Everybody loves getting a promotion, and there’s nothing wrong with taking home a bigger paycheck, especially if it comes with a more impressive title. The move from “associate” to “senior associate” is a celebrated milestone in our culture, and in addition to a roomier budget, it’s nice to give your parents a reason to brag to their friends about your success.
But there’s a catch, of course. Nothing in this life comes for free, and your employer is likely to expect two things from you in exchange for your bump in pay and status: first: more work, and second: a higher level of accountability for your actions and decisions.
At the entry-level, your pay may barely cover the rent. But your boss is there to cover your rear end if you make a mistake or drop the ball, even if the fumble is entirely your fault. As you move up the ladder, the people who surround you and rush in to solve your problems become fewer and farther between…and eventually, they may disappear altogether. That can be scary, especially for a young person with limited skills and experience. Working without guardrails will leave you with fewer opportunities to bounce right back after a mistake, and when you make a poor decision, you may have to face the consequences by yourself.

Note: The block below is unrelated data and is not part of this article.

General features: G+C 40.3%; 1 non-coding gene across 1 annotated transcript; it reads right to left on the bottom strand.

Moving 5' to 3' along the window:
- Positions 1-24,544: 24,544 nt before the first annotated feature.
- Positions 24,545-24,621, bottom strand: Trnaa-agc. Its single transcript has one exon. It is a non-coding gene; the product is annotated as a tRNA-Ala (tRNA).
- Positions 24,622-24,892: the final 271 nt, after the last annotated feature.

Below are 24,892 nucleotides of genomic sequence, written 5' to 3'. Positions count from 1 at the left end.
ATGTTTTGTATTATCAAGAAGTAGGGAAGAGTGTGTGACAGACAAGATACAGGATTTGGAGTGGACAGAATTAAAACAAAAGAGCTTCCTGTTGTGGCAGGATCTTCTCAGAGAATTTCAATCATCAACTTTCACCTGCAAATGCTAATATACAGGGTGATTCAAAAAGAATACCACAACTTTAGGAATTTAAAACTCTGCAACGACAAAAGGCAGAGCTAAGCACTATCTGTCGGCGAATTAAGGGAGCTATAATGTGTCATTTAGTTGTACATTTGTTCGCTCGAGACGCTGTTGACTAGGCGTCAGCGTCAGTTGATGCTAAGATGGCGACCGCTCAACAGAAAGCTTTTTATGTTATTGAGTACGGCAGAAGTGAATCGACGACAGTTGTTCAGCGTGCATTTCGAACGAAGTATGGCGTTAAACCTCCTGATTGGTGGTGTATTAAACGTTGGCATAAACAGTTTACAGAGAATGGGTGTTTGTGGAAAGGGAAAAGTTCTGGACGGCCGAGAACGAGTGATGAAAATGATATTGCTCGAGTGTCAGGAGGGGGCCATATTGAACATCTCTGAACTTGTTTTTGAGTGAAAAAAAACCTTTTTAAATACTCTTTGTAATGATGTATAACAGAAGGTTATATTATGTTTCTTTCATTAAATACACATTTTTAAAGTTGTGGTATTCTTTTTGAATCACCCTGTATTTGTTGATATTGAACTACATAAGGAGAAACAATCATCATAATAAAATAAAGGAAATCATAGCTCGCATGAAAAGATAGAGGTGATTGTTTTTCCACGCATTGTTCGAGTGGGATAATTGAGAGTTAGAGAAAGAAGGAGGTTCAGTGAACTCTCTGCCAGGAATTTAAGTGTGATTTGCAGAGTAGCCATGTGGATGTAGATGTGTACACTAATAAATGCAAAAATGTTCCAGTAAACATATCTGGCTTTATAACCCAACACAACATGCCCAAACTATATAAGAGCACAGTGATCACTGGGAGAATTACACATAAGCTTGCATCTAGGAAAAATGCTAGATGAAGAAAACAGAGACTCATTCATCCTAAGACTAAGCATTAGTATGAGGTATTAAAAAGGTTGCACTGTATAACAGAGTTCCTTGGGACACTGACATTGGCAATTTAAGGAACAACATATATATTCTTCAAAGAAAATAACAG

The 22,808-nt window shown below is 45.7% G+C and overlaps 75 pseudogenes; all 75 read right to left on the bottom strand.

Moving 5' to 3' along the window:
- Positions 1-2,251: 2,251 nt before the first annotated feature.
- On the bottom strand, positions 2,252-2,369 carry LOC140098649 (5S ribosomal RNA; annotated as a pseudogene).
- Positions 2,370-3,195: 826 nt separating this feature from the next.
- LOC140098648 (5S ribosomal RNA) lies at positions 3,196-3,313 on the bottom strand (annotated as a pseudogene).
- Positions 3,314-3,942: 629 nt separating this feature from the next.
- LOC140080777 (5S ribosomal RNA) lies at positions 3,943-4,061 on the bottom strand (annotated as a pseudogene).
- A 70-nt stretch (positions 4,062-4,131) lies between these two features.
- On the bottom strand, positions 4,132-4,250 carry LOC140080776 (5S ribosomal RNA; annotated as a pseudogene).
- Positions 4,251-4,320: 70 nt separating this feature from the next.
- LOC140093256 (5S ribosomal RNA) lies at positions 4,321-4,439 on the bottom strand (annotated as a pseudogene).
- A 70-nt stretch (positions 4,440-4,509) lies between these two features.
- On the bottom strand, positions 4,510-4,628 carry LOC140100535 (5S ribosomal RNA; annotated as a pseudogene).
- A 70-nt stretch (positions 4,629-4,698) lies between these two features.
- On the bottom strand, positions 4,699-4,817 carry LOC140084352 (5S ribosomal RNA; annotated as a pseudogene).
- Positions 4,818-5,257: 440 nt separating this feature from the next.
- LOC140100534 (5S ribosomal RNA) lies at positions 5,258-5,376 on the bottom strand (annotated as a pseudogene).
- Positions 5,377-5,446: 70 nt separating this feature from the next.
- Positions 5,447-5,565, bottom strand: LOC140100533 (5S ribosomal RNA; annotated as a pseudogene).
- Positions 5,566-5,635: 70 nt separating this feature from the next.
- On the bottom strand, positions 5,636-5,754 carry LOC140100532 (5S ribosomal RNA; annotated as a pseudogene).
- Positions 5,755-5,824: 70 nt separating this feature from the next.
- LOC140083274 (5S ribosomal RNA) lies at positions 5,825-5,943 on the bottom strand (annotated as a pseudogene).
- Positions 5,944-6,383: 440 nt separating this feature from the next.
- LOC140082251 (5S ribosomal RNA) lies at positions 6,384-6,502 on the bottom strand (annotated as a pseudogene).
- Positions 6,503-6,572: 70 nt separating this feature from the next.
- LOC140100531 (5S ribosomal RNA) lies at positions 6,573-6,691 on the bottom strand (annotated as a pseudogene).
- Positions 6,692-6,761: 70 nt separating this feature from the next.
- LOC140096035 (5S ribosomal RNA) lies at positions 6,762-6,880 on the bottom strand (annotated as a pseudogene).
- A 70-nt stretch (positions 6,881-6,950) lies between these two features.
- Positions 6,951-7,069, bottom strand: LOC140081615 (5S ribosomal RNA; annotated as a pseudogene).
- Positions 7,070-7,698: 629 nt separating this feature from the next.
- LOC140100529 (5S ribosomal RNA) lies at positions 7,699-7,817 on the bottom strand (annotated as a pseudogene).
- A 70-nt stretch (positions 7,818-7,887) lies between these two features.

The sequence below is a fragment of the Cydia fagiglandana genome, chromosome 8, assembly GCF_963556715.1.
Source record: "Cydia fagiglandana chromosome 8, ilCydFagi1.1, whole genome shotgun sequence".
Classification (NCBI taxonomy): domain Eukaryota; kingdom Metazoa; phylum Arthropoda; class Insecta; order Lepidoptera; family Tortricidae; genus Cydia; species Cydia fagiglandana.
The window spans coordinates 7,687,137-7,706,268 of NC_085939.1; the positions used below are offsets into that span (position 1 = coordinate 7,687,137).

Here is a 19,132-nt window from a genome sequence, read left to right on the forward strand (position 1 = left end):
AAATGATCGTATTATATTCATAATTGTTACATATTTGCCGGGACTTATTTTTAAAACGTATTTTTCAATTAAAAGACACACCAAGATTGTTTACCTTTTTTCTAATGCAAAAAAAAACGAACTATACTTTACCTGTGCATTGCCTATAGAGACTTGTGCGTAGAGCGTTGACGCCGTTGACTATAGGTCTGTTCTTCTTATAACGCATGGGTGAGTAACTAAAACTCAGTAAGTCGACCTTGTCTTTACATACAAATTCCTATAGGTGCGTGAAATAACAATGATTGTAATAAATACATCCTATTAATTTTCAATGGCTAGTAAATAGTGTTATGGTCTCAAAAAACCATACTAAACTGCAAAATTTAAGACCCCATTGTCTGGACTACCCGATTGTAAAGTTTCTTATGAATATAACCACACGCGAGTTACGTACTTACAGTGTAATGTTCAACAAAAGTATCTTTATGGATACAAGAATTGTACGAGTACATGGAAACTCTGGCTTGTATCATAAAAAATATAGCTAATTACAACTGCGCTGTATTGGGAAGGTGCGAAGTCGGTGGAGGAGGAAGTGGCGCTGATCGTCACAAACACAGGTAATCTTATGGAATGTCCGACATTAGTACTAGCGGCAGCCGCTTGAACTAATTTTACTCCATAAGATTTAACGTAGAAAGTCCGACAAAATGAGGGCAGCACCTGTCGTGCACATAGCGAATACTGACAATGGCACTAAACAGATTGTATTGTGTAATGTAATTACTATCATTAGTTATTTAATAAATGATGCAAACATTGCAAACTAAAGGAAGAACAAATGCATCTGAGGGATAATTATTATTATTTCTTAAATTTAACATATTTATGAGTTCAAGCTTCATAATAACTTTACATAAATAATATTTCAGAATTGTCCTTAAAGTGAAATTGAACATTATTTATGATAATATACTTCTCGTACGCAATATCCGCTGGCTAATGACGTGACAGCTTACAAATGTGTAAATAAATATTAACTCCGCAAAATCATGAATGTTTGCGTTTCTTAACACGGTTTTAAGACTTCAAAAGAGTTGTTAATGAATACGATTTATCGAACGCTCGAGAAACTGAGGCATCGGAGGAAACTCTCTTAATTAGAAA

The Upside to Higher Responsibility
On the bright side, there are huge benefits to accepting new responsibilities, even ones you may not feel ready for—the most important benefit: Growth. Taking on responsibility and accountability beyond your comfort zone is like putting on shoes that are too large for you. They feel awkward and you’ll get a few blisters at first…but you’ll grow into them.
As you start actually to earn the responsibility that you’ve already been granted, those around you will begin to trust you more and more. They’ll start to trust you with business decisions that can impact the comfort, livelihood, financial wellbeing, and even the personal safety of other people. The more you HAVE to do, the more you’ll find you CAN do. And before long, you’ll have a winding stretch of road behind you and a shorter and shorter path ahead toward your goals.
Increasing skill, confidence and experience can start to increase your options. Not just the option to work where and for whom you choose, but the option to move into other roles and even other industries altogether. You’ll be on your way, and you’ll have that first big step to thank. To learn more, reach put to the career development experts at PSU.